Electronic health data could be processed for secondary use, inter alia, for the following purposes:

activities for reasons of public interest in the area of public and occupational health (g., protection against serious cross-border threats to health);

scientific research related to health sectors;

training, testing and evaluating of algorithms, including in medical devices, AI systems and digital health applications, contributing to public health or social security; etc.

The procedure to access data

In fact, the Proposal provides that data users seeking access to electronic health data shall submit an application to one of the concerned health data access bodies of their choice. Further, the health data access body in question shall notify the other relevant health data access bodies of the receipt of an application relevant to them within 15 days.

The health data access body shall assess if the application fulfills one of the purposes listed in the Proposal [6] and if the requested data is necessary for the purpose indicated in the application. If these conditions are met, the health data access body shall issue a data permit (i.e., an authorization) within 2 months from receiving the application. A data permit shall be issued for the duration necessary to fulfill the requested purposes which shall not exceed 5 years.

By derogating from the procedure described above, if an applicant intends to obtain access to electronic health data only from a single data holder in a Member State, that applicant may file an application directly to the data holder. In this case, the data holder shall assess the application and issue the data permit.


The Proposal aims to unlock the full potential of health data, by helping citizens to access and control their own health data and establishing a coherent framework to support better health research and innovation activities.

It remains to be seen what the final form of this Proposal will be, as some European authorities have already pointed out some inconsistencies with European data protection regulations. Specifically, on July 14, 2022, the European Data Protection Board (“EDPB”) and the European Data Protection Supervisor (“EDPS”) adopted their Joint Opinion on the European Commission’s Proposal for the European Health Data Space [7] through which they pointed out the importance of clarifying the relationship between the provisions in this Proposal with the ones contained by the GDPR and Member State data protection laws. One of the concerns is that the Proposal may even weaken the protection of the rights to privacy and data protection, especially considering the categories of personal data and purposes related to the secondary use of data.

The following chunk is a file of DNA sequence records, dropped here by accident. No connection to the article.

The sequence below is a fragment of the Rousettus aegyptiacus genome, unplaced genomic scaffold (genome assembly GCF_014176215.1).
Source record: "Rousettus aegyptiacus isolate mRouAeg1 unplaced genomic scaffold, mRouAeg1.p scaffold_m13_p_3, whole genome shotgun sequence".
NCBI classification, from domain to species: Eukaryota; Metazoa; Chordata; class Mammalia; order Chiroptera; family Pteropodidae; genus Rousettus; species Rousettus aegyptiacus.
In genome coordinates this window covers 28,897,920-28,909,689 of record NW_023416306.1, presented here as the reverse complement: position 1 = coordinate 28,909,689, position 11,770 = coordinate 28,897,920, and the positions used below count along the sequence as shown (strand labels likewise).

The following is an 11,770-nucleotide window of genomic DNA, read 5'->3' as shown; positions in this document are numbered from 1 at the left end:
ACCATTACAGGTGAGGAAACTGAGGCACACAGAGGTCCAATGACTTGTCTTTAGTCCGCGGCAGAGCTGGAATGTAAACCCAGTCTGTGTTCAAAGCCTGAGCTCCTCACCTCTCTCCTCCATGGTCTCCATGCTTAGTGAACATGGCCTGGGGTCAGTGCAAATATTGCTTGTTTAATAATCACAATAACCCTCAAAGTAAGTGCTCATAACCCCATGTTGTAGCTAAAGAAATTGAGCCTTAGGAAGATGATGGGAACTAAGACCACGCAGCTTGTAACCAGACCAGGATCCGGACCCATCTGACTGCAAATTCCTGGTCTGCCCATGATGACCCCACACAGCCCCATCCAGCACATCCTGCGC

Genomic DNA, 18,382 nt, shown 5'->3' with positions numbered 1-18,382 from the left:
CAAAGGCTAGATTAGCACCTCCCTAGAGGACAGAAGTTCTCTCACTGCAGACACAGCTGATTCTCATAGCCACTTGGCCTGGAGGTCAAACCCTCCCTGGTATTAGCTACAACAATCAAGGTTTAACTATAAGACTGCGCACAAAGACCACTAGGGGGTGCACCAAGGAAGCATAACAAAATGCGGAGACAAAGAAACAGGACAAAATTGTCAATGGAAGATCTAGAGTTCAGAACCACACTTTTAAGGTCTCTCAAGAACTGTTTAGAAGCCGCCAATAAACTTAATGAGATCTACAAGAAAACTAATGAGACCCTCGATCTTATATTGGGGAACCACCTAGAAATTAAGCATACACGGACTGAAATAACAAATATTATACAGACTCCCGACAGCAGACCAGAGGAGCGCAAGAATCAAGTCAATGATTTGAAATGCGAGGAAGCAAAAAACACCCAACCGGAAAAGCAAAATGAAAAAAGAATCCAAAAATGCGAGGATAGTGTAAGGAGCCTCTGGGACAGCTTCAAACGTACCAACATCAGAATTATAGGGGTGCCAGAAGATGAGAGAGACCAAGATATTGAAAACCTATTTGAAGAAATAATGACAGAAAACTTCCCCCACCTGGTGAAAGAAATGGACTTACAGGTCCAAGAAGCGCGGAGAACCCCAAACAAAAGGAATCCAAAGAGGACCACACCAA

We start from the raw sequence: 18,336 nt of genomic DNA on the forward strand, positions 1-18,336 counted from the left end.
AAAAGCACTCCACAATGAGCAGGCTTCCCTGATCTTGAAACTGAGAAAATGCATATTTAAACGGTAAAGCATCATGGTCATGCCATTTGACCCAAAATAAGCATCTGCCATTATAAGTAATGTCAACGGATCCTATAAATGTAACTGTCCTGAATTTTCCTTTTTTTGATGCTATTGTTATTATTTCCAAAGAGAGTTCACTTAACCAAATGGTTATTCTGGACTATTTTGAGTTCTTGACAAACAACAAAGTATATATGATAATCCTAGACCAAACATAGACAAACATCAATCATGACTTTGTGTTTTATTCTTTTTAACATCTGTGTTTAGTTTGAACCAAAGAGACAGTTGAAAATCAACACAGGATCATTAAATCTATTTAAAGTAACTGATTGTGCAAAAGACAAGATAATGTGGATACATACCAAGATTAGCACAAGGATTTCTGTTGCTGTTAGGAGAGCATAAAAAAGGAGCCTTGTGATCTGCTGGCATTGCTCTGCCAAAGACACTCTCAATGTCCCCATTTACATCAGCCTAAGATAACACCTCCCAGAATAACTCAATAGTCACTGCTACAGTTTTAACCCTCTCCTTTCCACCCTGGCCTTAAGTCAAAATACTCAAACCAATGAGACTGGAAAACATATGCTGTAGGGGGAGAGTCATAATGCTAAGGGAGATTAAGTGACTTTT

So, we are curious and eager to see how this Proposal will be applied in our lives!

[1] As per the Proposal, EHR represents a collection of electronic health data related to a natural person and collected in the health system, processed for healthcare purposes.

[2] Article 5 of the Proposal.

[3] Article 26 of the GDPR.

[4] As per the Proposal, “data users” means a natural or legal person who has lawful access to personal or non-personal electronic health data for secondary use.

[5] As per the Proposal, “data holders” means any natural or legal person, which is an entity or a body in the health or care sector, or performing research in relation to these sectors, as well as Union institutions, bodies, offices and agencies who has the right or obligation, in accordance with this Proposal, applicable Union law or national legislation implementing Union law, or in the case of non-personal data, through control of the technical design of a product and related services, the ability to make available, including to register, provide, restrict access or exchange certain data.

[6] Provided in art. 34 para. (1) of the Proposal.

[7] Joint Opinion on the European Commission’s Proposal for the European Health Data Space (EHDS).

Cookie Settings